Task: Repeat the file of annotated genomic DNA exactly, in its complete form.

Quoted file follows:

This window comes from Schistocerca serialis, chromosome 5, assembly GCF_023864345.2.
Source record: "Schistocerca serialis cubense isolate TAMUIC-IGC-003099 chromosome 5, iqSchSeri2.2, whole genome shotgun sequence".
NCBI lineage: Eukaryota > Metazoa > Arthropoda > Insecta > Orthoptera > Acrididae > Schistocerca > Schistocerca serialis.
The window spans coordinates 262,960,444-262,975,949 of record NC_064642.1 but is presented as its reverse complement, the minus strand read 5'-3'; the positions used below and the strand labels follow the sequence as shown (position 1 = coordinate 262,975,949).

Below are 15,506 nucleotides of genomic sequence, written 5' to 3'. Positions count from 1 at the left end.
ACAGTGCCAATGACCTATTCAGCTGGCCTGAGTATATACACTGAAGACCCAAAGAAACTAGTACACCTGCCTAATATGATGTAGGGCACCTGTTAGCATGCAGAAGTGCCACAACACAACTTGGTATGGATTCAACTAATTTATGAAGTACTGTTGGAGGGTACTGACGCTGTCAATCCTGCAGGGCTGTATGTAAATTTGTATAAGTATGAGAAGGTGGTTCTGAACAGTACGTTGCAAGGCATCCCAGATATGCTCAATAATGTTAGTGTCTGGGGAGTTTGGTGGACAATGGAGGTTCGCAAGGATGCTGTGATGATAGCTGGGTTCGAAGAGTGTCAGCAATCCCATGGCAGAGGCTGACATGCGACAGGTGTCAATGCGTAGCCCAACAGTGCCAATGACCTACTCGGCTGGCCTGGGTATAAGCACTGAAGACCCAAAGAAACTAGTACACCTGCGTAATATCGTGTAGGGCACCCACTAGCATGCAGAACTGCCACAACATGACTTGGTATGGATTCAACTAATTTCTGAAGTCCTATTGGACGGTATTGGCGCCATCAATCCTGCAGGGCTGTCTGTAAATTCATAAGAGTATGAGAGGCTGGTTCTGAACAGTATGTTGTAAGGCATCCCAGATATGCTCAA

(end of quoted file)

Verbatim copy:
This window comes from Schistocerca serialis, chromosome 5, assembly GCF_023864345.2.
Source record: "Schistocerca serialis cubense isolate TAMUIC-IGC-003099 chromosome 5, iqSchSeri2.2, whole genome shotgun sequence".
NCBI lineage: Eukaryota > Metazoa > Arthropoda > Insecta > Orthoptera > Acrididae > Schistocerca > Schistocerca serialis.
The window spans coordinates 262,960,444-262,975,949 of record NC_064642.1 but is presented as its reverse complement, the minus strand read 5'-3'; the positions used below and the strand labels follow the sequence as shown (position 1 = coordinate 262,975,949).

Below are 15,506 nucleotides of genomic sequence, written 5' to 3'. Positions count from 1 at the left end.
ACAGTGCCAATGACCTATTCAGCTGGCCTGAGTATATACACTGAAGACCCAAAGAAACTAGTACACCTGCCTAATATGATGTAGGGCACCTGTTAGCATGCAGAAGTGCCACAACACAACTTGGTATGGATTCAACTAATTTATGAAGTACTGTTGGAGGGTACTGACGCTGTCAATCCTGCAGGGCTGTATGTAAATTTGTATAAGTATGAGAAGGTGGTTCTGAACAGTACGTTGCAAGGCATCCCAGATATGCTCAATAATGTTAGTGTCTGGGGAGTTTGGTGGACAATGGAGGTTCGCAAGGATGCTGTGATGATAGCTGGGTTCGAAGAGTGTCAGCAATCCCATGGCAGAGGCTGACATGCGACAGGTGTCAATGCGTAGCCCAACAGTGCCAATGACCTACTCGGCTGGCCTGGGTATAAGCACTGAAGACCCAAAGAAACTAGTACACCTGCGTAATATCGTGTAGGGCACCCACTAGCATGCAGAACTGCCACAACATGACTTGGTATGGATTCAACTAATTTCTGAAGTCCTATTGGACGGTATTGGCGCCATCAATCCTGCAGGGCTGTCTGTAAATTCATAAGAGTATGAGAGGCTGGTTCTGAACAGTATGTTGTAAGGCATCCCAGATATGCTCAA